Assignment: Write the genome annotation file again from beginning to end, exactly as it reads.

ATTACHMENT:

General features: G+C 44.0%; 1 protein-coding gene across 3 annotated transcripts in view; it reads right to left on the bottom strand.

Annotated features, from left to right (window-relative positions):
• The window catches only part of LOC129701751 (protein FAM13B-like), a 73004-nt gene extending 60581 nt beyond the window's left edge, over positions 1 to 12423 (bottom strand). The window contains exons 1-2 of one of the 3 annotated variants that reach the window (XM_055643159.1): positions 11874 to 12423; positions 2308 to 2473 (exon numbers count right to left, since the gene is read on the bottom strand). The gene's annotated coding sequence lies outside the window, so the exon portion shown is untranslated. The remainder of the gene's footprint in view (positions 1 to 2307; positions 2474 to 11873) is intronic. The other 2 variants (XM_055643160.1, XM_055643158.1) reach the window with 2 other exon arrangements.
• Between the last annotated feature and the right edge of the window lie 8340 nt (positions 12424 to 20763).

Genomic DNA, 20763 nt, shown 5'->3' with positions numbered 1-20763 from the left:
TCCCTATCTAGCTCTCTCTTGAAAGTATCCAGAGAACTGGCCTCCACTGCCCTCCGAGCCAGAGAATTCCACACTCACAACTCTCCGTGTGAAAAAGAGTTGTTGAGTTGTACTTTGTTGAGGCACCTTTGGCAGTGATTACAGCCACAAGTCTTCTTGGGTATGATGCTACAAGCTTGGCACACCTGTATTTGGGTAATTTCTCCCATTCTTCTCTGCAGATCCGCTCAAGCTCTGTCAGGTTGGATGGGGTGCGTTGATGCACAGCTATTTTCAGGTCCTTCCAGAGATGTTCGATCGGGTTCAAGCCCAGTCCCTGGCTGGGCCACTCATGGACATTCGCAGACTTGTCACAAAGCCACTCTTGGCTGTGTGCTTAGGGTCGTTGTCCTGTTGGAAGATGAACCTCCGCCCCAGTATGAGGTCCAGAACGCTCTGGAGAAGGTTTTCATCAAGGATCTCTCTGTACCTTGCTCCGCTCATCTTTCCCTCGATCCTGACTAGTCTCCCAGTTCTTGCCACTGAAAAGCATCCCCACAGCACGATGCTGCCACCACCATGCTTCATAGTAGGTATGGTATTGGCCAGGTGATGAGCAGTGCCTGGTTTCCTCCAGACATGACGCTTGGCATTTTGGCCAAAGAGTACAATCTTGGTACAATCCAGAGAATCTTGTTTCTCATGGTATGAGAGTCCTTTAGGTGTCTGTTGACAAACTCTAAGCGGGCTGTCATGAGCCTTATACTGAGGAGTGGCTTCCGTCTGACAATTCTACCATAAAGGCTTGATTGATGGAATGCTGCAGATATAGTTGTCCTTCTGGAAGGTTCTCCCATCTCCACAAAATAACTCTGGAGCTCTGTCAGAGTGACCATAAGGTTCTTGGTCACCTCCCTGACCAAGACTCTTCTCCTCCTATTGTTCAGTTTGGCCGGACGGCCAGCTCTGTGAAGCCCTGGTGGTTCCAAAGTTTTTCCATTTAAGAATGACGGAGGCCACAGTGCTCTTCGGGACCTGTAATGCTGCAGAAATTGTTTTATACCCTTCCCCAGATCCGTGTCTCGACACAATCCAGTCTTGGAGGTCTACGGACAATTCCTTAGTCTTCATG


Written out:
General features: G+C 44.0%; 1 protein-coding gene across 3 annotated transcripts in view; it reads right to left on the bottom strand.

Annotated features, from left to right (window-relative positions):
• The window catches only part of LOC129701751 (protein FAM13B-like), a 73004-nt gene extending 60581 nt beyond the window's left edge, over positions 1 to 12423 (bottom strand). The window contains exons 1-2 of one of the 3 annotated variants that reach the window (XM_055643159.1): positions 11874 to 12423; positions 2308 to 2473 (exon numbers count right to left, since the gene is read on the bottom strand). The gene's annotated coding sequence lies outside the window, so the exon portion shown is untranslated. The remainder of the gene's footprint in view (positions 1 to 2307; positions 2474 to 11873) is intronic. The other 2 variants (XM_055643160.1, XM_055643158.1) reach the window with 2 other exon arrangements.
• Between the last annotated feature and the right edge of the window lie 8340 nt (positions 12424 to 20763).

Genomic DNA, 20763 nt, shown 5'->3' with positions numbered 1-20763 from the left:
TCCCTATCTAGCTCTCTCTTGAAAGTATCCAGAGAACTGGCCTCCACTGCCCTCCGAGCCAGAGAATTCCACACTCACAACTCTCCGTGTGAAAAAGAGTTGTTGAGTTGTACTTTGTTGAGGCACCTTTGGCAGTGATTACAGCCACAAGTCTTCTTGGGTATGATGCTACAAGCTTGGCACACCTGTATTTGGGTAATTTCTCCCATTCTTCTCTGCAGATCCGCTCAAGCTCTGTCAGGTTGGATGGGGTGCGTTGATGCACAGCTATTTTCAGGTCCTTCCAGAGATGTTCGATCGGGTTCAAGCCCAGTCCCTGGCTGGGCCACTCATGGACATTCGCAGACTTGTCACAAAGCCACTCTTGGCTGTGTGCTTAGGGTCGTTGTCCTGTTGGAAGATGAACCTCCGCCCCAGTATGAGGTCCAGAACGCTCTGGAGAAGGTTTTCATCAAGGATCTCTCTGTACCTTGCTCCGCTCATCTTTCCCTCGATCCTGACTAGTCTCCCAGTTCTTGCCACTGAAAAGCATCCCCACAGCACGATGCTGCCACCACCATGCTTCATAGTAGGTATGGTATTGGCCAGGTGATGAGCAGTGCCTGGTTTCCTCCAGACATGACGCTTGGCATTTTGGCCAAAGAGTACAATCTTGGTACAATCCAGAGAATCTTGTTTCTCATGGTATGAGAGTCCTTTAGGTGTCTGTTGACAAACTCTAAGCGGGCTGTCATGAGCCTTATACTGAGGAGTGGCTTCCGTCTGACAATTCTACCATAAAGGCTTGATTGATGGAATGCTGCAGATATAGTTGTCCTTCTGGAAGGTTCTCCCATCTCCACAAAATAACTCTGGAGCTCTGTCAGAGTGACCATAAGGTTCTTGGTCACCTCCCTGACCAAGACTCTTCTCCTCCTATTGTTCAGTTTGGCCGGACGGCCAGCTCTGTGAAGCCCTGGTGGTTCCAAAGTTTTTCCATTTAAGAATGACGGAGGCCACAGTGCTCTTCGGGACCTGTAATGCTGCAGAAATTGTTTTATACCCTTCCCCAGATCCGTGTCTCGACACAATCCAGTCTTGGAGGTCTACGGACAATTCCTTAGTCTTCATG